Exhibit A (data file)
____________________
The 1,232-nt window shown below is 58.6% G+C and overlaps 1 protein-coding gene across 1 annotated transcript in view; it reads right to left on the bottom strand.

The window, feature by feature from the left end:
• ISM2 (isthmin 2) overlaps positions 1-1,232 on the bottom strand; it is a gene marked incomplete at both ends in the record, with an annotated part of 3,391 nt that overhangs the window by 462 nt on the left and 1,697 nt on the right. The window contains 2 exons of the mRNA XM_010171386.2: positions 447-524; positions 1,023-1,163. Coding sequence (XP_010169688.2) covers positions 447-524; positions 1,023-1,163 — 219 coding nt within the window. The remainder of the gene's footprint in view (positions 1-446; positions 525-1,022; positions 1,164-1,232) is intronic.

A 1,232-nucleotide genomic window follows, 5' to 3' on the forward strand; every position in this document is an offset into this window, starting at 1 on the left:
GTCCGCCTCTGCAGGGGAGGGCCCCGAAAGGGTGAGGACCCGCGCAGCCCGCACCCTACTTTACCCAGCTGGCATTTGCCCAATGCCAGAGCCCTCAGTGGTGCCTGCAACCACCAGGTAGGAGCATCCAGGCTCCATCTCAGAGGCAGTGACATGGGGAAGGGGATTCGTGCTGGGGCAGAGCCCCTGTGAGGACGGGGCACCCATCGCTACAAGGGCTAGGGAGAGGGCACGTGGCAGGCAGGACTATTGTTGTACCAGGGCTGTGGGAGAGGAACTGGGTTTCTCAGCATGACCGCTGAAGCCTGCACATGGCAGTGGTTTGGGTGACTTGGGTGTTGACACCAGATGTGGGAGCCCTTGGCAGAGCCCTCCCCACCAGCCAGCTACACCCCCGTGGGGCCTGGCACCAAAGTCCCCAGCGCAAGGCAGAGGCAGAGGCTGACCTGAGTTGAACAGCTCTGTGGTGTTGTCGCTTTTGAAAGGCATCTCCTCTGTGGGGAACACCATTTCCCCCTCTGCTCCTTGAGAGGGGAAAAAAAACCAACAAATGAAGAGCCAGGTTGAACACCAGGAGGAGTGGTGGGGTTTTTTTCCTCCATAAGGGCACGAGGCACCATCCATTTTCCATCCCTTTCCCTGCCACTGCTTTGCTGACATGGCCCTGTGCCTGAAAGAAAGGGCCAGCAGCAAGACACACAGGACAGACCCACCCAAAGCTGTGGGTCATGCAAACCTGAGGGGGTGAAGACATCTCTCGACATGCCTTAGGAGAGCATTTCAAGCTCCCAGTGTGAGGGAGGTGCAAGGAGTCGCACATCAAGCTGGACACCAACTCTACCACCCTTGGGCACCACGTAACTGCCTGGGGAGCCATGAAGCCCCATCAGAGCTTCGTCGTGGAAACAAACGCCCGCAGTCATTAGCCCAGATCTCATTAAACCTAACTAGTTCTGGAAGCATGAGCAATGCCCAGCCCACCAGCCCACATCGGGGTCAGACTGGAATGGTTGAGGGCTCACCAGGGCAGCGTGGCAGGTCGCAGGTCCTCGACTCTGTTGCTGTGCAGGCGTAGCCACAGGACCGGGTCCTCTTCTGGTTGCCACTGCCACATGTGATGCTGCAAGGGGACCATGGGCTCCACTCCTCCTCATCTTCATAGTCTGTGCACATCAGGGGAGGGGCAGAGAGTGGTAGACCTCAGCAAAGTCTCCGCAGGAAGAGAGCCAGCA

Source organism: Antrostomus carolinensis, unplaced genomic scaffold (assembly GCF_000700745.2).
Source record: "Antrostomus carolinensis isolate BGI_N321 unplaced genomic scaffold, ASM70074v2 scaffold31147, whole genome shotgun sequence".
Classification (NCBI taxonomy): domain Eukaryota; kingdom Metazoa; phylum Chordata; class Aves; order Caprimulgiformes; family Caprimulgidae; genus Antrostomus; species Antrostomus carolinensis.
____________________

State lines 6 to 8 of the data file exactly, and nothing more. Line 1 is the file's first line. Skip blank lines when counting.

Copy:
Source organism: Antrostomus carolinensis, unplaced genomic scaffold (assembly GCF_000700745.2).
Source record: "Antrostomus carolinensis isolate BGI_N321 unplaced genomic scaffold, ASM70074v2 scaffold31147, whole genome shotgun sequence".
Classification (NCBI taxonomy): domain Eukaryota; kingdom Metazoa; phylum Chordata; class Aves; order Caprimulgiformes; family Caprimulgidae; genus Antrostomus; species Antrostomus carolinensis.